Because doctors sometimes have to inflict pain on their patients as part of the healing process, they also must develop the ability to not be distracted by the suffering, said Jean Decety, Professor in Psychology and Psychiatry at the University and co-author of “Expertise Modulates the Perception of Pain in Others,” published in the Oct. 9 issue of Current Biology and currently available on-line.
To Treat Patients Doctors' Alter Own Pain Responses: Study
October 3, 2007 07:31 PM -
CHICAGO - Physicians apparently learn to “shut off” the portion of their brain that helps them appreciate the pain their patients experience while treating them and instead activate a portion of the brain connected with controlling emotions, according to new research using brain scans at the University of Chicago.
Discovery Supports Theory of Alzheimer's Disease as Form of Diabetes
October 3, 2007 07:24 PM -
EVANSTON, Ill. --- Insulin, it turns out, may be as important for the mind as it is for the body. Research in the last few years has raised the possibility that Alzheimer's memory loss could be due to a novel third form of diabetes.
Now scientists at Northwestern University have discovered why brain insulin signaling -- crucial for memory formation -- would stop working in Alzheimer's disease. They have shown that a toxic protein found in the brains of individuals with Alzheimer's removes insulin receptors from nerve cells, rendering those neurons insulin resistant. (The protein, known to attack memory-forming synapses, is called an ADDL for “amyloid ß-derived diffusible ligand.”)
With other research showing that levels of brain insulin and its related receptors are lower in individuals with Alzheimer's disease, the Northwestern study sheds light on the emerging idea of Alzheimer's being a “type 3” diabetes.
Physicists Tackle Knotty Puzzle
October 3, 2007 07:20 PM -
San Diego, California - Electrical cables, garden hoses and strands of holiday lights seem to get themselves hopelessly tangled with no help at all. Now research initiated by an undergraduate student at the University of California, San Diego has resulted in the first model of how knots form.
The study, published this week in the journal Proceedings of the National Academy of Sciences, investigated the likelihood of knot formation and the types of knots formed in a tumbled string. The researchers say they were interested in the problem because it has many applications, including to the biophysics research questions their group usually studies.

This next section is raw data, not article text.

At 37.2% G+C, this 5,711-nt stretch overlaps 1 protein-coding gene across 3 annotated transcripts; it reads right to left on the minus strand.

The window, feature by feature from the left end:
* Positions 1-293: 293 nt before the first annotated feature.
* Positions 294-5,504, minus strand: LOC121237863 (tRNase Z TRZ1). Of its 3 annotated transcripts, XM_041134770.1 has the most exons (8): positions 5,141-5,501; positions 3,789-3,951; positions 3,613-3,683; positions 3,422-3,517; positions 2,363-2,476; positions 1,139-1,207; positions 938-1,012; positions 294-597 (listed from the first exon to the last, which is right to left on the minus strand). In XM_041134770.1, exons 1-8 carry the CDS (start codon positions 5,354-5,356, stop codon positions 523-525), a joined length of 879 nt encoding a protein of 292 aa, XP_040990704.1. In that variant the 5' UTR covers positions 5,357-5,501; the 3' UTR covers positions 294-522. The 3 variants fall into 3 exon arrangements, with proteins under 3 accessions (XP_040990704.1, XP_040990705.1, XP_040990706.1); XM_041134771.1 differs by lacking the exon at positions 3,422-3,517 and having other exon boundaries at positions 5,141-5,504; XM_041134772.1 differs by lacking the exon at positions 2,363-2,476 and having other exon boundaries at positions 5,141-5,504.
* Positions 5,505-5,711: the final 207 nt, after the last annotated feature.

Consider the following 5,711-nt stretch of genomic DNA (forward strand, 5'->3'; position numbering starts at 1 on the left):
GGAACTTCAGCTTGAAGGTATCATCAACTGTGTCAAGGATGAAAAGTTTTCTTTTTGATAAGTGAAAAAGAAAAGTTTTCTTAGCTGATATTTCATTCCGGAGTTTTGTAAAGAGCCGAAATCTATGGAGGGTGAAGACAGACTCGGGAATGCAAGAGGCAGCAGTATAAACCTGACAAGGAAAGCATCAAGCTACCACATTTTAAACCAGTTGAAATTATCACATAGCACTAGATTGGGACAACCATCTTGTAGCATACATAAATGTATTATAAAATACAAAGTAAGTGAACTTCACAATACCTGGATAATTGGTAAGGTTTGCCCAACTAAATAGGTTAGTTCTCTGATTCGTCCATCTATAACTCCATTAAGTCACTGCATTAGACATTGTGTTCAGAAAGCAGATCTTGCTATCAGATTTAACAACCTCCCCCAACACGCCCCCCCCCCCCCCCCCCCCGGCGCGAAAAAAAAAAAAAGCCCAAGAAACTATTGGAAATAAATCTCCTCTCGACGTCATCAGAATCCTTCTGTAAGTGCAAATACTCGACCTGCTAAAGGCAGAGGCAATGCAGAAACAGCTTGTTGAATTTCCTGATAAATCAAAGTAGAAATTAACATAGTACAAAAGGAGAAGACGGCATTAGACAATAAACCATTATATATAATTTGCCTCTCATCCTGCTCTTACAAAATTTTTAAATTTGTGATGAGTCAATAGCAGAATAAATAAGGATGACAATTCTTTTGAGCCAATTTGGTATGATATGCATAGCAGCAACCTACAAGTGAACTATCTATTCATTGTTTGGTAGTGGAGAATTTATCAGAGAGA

Japan Looks to Batteries to Clean Up Cars
October 3, 2007 07:10 AM - Reuters
TOKYO - Achieving a breakthrough in battery technology is the key to tackling pollution caused by cars and sustaining a rapid growth in car ownership worldwide, an official at the Japanese automakers' lobby said. An estimated 700 million cars are on the road today and this is expected to double "in no time" given rapid motorization in China, India and other emerging markets, said Minoru Taniguchi, head of the environment department at the Japan Automobile Manufacturers Association.
New method could advance development of hydrogen-fueled cars
October 2, 2007 09:29 PM - UCLA News
Los Angeles, California - Researchers at the UCLA Henry Samueli School of Engineering and Applied Science have developed a model that could help engineers and scientists speed up the development of hydrogen-fueled vehicles by identifying promising hydrogen-storage materials and predicting favored thermodynamic chemical reactions through which hydrogen can be reversibly stored and extracted.
The new method, published online in the peer-reviewed journal Advanced Materials, was developed by Alireza Akbarzadeh, a UCLA postdoctoral researcher in the department of materials science and engineering; Vidvuds Ozolins, UCLA associate professor of materials science and engineering; and Christopher Wolverton, professor of materials science and engineering at Northwestern University in Illinois.